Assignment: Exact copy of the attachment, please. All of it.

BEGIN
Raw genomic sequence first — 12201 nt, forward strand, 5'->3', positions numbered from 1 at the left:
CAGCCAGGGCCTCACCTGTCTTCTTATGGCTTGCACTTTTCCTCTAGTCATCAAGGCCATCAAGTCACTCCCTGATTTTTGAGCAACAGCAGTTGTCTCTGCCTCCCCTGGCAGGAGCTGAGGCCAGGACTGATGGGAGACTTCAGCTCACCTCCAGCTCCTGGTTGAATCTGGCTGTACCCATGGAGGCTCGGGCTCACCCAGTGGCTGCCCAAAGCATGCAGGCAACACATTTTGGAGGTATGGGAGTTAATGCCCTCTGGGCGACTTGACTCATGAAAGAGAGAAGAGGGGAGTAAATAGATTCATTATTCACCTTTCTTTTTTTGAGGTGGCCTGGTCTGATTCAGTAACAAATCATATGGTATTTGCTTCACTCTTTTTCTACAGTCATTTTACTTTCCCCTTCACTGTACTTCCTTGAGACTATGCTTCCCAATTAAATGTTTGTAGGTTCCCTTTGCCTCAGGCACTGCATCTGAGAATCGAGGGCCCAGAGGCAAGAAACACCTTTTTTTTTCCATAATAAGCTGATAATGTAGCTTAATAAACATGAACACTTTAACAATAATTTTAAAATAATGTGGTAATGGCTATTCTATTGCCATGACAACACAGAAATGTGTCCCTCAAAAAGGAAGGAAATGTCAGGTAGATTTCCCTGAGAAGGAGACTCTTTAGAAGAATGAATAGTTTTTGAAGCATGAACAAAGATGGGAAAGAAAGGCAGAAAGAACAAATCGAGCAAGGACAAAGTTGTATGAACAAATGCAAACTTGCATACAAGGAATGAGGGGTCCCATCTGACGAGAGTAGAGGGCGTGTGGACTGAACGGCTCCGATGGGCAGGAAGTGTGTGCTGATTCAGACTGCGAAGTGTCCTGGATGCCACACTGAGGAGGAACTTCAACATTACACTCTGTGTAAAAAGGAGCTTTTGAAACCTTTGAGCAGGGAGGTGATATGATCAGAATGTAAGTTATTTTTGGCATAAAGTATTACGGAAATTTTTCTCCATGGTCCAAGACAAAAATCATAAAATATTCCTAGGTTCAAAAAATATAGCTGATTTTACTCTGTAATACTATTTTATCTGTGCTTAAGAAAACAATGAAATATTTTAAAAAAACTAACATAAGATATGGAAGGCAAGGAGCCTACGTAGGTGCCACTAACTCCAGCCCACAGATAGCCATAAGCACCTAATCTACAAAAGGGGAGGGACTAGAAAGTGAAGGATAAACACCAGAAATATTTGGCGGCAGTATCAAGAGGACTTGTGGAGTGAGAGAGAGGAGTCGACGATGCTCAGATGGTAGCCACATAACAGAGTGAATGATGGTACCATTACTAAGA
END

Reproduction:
Raw genomic sequence first — 12201 nt, forward strand, 5'->3', positions numbered from 1 at the left:
CAGCCAGGGCCTCACCTGTCTTCTTATGGCTTGCACTTTTCCTCTAGTCATCAAGGCCATCAAGTCACTCCCTGATTTTTGAGCAACAGCAGTTGTCTCTGCCTCCCCTGGCAGGAGCTGAGGCCAGGACTGATGGGAGACTTCAGCTCACCTCCAGCTCCTGGTTGAATCTGGCTGTACCCATGGAGGCTCGGGCTCACCCAGTGGCTGCCCAAAGCATGCAGGCAACACATTTTGGAGGTATGGGAGTTAATGCCCTCTGGGCGACTTGACTCATGAAAGAGAGAAGAGGGGAGTAAATAGATTCATTATTCACCTTTCTTTTTTTGAGGTGGCCTGGTCTGATTCAGTAACAAATCATATGGTATTTGCTTCACTCTTTTTCTACAGTCATTTTACTTTCCCCTTCACTGTACTTCCTTGAGACTATGCTTCCCAATTAAATGTTTGTAGGTTCCCTTTGCCTCAGGCACTGCATCTGAGAATCGAGGGCCCAGAGGCAAGAAACACCTTTTTTTTTCCATAATAAGCTGATAATGTAGCTTAATAAACATGAACACTTTAACAATAATTTTAAAATAATGTGGTAATGGCTATTCTATTGCCATGACAACACAGAAATGTGTCCCTCAAAAAGGAAGGAAATGTCAGGTAGATTTCCCTGAGAAGGAGACTCTTTAGAAGAATGAATAGTTTTTGAAGCATGAACAAAGATGGGAAAGAAAGGCAGAAAGAACAAATCGAGCAAGGACAAAGTTGTATGAACAAATGCAAACTTGCATACAAGGAATGAGGGGTCCCATCTGACGAGAGTAGAGGGCGTGTGGACTGAACGGCTCCGATGGGCAGGAAGTGTGTGCTGATTCAGACTGCGAAGTGTCCTGGATGCCACACTGAGGAGGAACTTCAACATTACACTCTGTGTAAAAAGGAGCTTTTGAAACCTTTGAGCAGGGAGGTGATATGATCAGAATGTAAGTTATTTTTGGCATAAAGTATTACGGAAATTTTTCTCCATGGTCCAAGACAAAAATCATAAAATATTCCTAGGTTCAAAAAATATAGCTGATTTTACTCTGTAATACTATTTTATCTGTGCTTAAGAAAACAATGAAATATTTTAAAAAAACTAACATAAGATATGGAAGGCAAGGAGCCTACGTAGGTGCCACTAACTCCAGCCCACAGATAGCCATAAGCACCTAATCTACAAAAGGGGAGGGACTAGAAAGTGAAGGATAAACACCAGAAATATTTGGCGGCAGTATCAAGAGGACTTGTGGAGTGAGAGAGAGGAGTCGACGATGCTCAGATGGTAGCCACATAACAGAGTGAATGATGGTACCATTACTAAGA